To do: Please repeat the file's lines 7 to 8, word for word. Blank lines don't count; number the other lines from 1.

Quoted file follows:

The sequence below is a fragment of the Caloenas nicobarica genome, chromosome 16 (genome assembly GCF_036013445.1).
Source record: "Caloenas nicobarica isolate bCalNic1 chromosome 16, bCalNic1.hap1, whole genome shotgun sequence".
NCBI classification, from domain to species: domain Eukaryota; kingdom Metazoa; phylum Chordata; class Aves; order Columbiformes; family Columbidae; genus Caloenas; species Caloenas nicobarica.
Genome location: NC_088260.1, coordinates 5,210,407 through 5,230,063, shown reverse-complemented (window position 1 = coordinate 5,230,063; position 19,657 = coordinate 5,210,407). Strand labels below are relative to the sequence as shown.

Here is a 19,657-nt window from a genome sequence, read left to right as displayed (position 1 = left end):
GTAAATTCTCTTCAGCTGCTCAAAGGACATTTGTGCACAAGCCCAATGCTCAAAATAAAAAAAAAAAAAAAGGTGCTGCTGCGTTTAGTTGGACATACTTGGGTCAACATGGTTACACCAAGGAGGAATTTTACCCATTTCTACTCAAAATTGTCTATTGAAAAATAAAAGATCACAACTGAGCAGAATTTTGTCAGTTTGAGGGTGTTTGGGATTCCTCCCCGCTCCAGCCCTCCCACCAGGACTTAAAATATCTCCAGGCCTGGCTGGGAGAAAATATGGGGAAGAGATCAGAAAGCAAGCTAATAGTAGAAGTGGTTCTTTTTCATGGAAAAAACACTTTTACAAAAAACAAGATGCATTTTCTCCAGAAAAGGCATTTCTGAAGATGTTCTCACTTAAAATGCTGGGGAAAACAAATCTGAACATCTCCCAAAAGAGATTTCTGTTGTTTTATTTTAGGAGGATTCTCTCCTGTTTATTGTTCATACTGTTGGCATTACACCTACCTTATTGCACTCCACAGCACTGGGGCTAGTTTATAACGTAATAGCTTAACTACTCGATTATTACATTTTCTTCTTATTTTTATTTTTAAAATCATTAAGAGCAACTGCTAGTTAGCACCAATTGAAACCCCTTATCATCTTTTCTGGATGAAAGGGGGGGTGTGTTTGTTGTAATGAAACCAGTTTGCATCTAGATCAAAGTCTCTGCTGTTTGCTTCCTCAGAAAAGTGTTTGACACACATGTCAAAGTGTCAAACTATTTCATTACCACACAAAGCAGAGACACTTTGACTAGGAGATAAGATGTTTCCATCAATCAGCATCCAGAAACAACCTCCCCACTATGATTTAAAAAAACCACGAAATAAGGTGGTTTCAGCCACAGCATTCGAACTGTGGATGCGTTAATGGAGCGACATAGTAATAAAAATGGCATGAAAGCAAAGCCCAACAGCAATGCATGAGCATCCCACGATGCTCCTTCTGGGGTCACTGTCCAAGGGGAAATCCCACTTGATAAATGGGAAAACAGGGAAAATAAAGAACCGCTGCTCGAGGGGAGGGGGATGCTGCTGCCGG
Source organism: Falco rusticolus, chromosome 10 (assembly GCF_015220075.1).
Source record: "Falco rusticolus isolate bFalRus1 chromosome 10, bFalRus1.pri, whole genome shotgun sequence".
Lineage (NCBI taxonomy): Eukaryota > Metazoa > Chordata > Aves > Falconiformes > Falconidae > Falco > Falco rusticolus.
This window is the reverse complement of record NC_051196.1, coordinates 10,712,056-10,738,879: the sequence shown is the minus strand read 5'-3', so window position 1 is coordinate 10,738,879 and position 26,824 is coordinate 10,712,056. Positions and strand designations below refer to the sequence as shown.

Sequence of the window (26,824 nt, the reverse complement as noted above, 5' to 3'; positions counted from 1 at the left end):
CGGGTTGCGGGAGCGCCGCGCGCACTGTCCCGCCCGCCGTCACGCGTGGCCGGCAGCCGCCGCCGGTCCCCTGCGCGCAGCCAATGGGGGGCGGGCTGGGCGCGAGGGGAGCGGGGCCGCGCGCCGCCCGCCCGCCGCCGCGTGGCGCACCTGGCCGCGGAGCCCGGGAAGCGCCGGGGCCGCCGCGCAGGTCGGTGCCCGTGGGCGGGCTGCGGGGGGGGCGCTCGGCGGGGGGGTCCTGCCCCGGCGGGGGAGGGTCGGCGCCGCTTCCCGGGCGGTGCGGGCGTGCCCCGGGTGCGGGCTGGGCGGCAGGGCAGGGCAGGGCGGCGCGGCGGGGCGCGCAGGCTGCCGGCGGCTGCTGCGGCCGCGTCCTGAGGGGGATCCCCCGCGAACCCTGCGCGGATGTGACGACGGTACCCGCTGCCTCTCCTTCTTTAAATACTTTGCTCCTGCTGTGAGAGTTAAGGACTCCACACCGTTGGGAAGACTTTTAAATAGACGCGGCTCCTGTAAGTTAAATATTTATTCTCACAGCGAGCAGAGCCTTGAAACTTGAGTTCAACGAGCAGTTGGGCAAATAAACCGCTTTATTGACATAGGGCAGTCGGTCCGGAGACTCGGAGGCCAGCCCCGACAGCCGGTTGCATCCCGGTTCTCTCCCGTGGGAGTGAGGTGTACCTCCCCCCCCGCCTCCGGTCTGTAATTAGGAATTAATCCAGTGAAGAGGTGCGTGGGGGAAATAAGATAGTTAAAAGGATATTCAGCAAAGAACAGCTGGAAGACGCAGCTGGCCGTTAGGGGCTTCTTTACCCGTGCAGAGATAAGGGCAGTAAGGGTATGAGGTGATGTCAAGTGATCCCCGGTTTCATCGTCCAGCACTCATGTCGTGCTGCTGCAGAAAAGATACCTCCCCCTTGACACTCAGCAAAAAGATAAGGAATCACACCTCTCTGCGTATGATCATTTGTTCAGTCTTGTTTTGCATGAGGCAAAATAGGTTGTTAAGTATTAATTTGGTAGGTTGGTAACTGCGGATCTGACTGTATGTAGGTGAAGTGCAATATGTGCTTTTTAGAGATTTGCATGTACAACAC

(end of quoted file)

Source organism: Falco rusticolus, chromosome 10 (assembly GCF_015220075.1).
Source record: "Falco rusticolus isolate bFalRus1 chromosome 10, bFalRus1.pri, whole genome shotgun sequence".